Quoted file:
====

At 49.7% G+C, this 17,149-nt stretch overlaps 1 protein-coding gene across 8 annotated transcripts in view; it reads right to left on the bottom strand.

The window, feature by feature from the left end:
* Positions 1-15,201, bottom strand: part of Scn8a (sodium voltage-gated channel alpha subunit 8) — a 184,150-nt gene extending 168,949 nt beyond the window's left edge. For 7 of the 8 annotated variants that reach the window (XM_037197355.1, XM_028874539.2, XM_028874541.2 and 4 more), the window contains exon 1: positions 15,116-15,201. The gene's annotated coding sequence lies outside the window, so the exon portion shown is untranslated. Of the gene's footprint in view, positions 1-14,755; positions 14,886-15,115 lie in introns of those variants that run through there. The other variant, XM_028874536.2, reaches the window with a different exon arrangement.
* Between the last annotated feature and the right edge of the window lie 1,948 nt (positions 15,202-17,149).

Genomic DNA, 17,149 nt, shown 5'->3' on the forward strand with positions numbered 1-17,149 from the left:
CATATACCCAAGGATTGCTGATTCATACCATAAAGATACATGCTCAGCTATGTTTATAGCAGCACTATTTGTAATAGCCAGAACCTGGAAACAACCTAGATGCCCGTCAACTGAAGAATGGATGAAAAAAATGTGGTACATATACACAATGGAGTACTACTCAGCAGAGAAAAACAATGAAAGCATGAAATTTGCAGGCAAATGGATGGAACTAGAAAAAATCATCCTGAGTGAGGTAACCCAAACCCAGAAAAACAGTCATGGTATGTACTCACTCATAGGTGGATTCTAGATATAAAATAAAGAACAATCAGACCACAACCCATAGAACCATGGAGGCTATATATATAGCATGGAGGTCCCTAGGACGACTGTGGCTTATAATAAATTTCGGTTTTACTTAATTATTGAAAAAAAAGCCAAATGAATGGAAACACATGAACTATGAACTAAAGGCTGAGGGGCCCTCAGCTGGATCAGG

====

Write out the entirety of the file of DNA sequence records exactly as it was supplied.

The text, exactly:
At 49.7% G+C, this 17,149-nt stretch overlaps 1 protein-coding gene across 8 annotated transcripts in view; it reads right to left on the bottom strand.

The window, feature by feature from the left end:
* Positions 1-15,201, bottom strand: part of Scn8a (sodium voltage-gated channel alpha subunit 8) — a 184,150-nt gene extending 168,949 nt beyond the window's left edge. For 7 of the 8 annotated variants that reach the window (XM_037197355.1, XM_028874539.2, XM_028874541.2 and 4 more), the window contains exon 1: positions 15,116-15,201. The gene's annotated coding sequence lies outside the window, so the exon portion shown is untranslated. Of the gene's footprint in view, positions 1-14,755; positions 14,886-15,115 lie in introns of those variants that run through there. The other variant, XM_028874536.2, reaches the window with a different exon arrangement.
* Between the last annotated feature and the right edge of the window lie 1,948 nt (positions 15,202-17,149).

Genomic DNA, 17,149 nt, shown 5'->3' on the forward strand with positions numbered 1-17,149 from the left:
CATATACCCAAGGATTGCTGATTCATACCATAAAGATACATGCTCAGCTATGTTTATAGCAGCACTATTTGTAATAGCCAGAACCTGGAAACAACCTAGATGCCCGTCAACTGAAGAATGGATGAAAAAAATGTGGTACATATACACAATGGAGTACTACTCAGCAGAGAAAAACAATGAAAGCATGAAATTTGCAGGCAAATGGATGGAACTAGAAAAAATCATCCTGAGTGAGGTAACCCAAACCCAGAAAAACAGTCATGGTATGTACTCACTCATAGGTGGATTCTAGATATAAAATAAAGAACAATCAGACCACAACCCATAGAACCATGGAGGCTATATATATAGCATGGAGGTCCCTAGGACGACTGTGGCTTATAATAAATTTCGGTTTTACTTAATTATTGAAAAAAAAGCCAAATGAATGGAAACACATGAACTATGAACTAAAGGCTGAGGGGCCCTCAGCTGGATCAGG